There aren’t a lot of ways to collect first hand information about surfperch in the surf zone. Boats can’t operate in the surf, scuba is out and handling a beach seine is next to impossible. Thus, we rely on hook and line angling. If we are going to invest much effort in that, we want to know when the fish are around. If you hang out on the beaches you already know it’s a pretty good bet that finding fish is all about the tides.
I have already shown in And the King of the Surf is…, that among TOS surf-dwellers, redtail surfperch, Amphistichus rhodoterus, are the most abundant, so that’s a good place to start evaluating the relationship between abundance and the tides. Below I plotted high tide and the preceding low tide on days I fished from February 2012 to February 2013.
You can see in the top panel that high tide doesn’t vary too much. Therefore, it can’t explain much of the variance in redtail abundance. The other tidal measure I’ve always got on my mind is swing. Swing is the difference between high and low tide. I think about swing because the bigger the swing, the harder the fish have to work to stay in place. Alternatively, bigger swings really stir things up and may expose more prey. I don’t have a reasonable basis for preferring one of these alternatives over the other but I think swing might matter. In the lower panel above, notice that previous low tide varies systematically throughout the year. The lowest morning tides occur in a 5 month period from about day 100 to day 250. That’s when the biggest swings occur. Maybe swing explains variation in redtail abundance.
This graph shows that there is no relationship between previous low tide and catch rate. With hook and line angling I can’t make direct observations of abundance so I use catch rate as a surrogate for abundance. Some of the highest and lowest catch rates occur in the middle zone of the graph where swing is moderate. So, despite my intuition about swing, it isn’t a good predictor of redtail abundance. If I had to pick a day to reliably encounter lots of redtails in the surf I wouldn’t count on forecasts of tide height or swing to help me.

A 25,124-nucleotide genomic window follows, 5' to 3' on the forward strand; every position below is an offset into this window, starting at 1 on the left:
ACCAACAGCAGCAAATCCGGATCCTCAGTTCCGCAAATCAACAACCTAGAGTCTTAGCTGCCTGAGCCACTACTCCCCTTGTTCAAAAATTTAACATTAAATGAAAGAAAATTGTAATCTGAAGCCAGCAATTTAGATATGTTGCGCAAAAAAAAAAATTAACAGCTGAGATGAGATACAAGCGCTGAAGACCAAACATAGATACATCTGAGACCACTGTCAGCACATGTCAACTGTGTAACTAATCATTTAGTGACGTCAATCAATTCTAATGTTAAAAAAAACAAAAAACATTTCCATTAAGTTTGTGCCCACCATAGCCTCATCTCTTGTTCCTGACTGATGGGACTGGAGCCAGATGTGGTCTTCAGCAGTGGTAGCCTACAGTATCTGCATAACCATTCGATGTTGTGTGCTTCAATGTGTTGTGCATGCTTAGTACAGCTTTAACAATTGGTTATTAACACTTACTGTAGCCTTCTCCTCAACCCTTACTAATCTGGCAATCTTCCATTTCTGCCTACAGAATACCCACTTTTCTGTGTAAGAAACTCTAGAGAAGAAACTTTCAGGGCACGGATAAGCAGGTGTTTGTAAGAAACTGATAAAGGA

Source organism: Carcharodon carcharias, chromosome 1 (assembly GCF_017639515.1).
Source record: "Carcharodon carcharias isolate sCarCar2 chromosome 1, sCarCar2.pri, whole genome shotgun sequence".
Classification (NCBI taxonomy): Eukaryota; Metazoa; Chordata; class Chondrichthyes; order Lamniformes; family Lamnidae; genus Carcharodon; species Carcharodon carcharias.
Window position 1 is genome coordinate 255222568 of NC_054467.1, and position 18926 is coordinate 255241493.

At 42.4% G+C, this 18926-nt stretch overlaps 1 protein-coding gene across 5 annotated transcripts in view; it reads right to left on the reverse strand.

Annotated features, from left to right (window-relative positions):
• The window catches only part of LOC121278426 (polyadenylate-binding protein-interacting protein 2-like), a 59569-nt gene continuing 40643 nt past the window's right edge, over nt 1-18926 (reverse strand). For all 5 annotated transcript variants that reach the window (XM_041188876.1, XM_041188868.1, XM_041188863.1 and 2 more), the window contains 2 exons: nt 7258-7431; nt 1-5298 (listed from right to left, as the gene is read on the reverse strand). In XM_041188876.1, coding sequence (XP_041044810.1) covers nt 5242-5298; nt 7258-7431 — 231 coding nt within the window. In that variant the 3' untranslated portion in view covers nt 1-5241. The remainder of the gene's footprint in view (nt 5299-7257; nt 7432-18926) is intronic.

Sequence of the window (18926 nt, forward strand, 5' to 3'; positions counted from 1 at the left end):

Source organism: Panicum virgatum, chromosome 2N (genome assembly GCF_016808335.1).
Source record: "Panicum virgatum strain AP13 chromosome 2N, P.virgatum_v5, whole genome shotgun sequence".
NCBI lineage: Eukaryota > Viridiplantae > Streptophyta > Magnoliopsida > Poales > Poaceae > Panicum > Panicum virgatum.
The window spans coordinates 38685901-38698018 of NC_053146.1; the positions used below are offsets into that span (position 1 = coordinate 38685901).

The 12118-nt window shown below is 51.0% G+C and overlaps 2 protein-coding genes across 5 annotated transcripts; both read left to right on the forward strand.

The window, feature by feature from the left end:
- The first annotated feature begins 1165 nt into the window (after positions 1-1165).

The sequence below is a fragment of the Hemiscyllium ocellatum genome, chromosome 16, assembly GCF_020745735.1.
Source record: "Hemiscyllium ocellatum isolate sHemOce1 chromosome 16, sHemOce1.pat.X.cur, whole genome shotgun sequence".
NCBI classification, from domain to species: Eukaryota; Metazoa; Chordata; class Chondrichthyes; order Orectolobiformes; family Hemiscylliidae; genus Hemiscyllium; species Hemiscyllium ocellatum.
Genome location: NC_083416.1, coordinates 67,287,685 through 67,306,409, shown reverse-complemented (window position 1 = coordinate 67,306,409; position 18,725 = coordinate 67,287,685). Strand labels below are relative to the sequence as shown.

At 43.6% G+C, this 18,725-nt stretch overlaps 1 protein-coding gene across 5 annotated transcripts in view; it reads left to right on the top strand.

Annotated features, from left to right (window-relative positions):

So far, the best predictor of abundance I’ve discovered is time of year. Over years of sampling the surf I feel confident that August and September are months of great redtail abundance. I have also developed a pretty strong feeling that redtails can be pretty scarce in April, May and June, but I’ve never quantified any of this. To fix that I looked over my field notes since 2008 to see if I could confirm my impressions and make some sense of abundance through the year.
The results of my sampling from summer 2008 to early 2012 are shown in the top panel. My sampling methodology during this period was all over the map and the highly variable results probably reflect that. Nevertheless, August and September look like months of higher redtail abundance.
I refined my sampling method for a lure color choice study in February 2012 and the bottom panel shows the results for a single year using the new protocol. One of the first things I noticed is that catch rate under the new protocol is higher than in my previous work. This could mean I became a more effective redtail catcher or that 2012 was a year of comparatively high redtail abundance. The other thing to notice is high abundance in September and low abundance in April and May. I think the lower panel is a pretty good representation of redtail abundance throughout the year. One question you might have is whether or not catch rate is a good surrogate for abundance. Lots of people have asked that question and if someone wants to try diving in the surf to make direct observations of abundance that’s great. Until then, I’m assuming that redtails are aggressive biters in the surf zone and that catch rate is a great surrogate for abundance.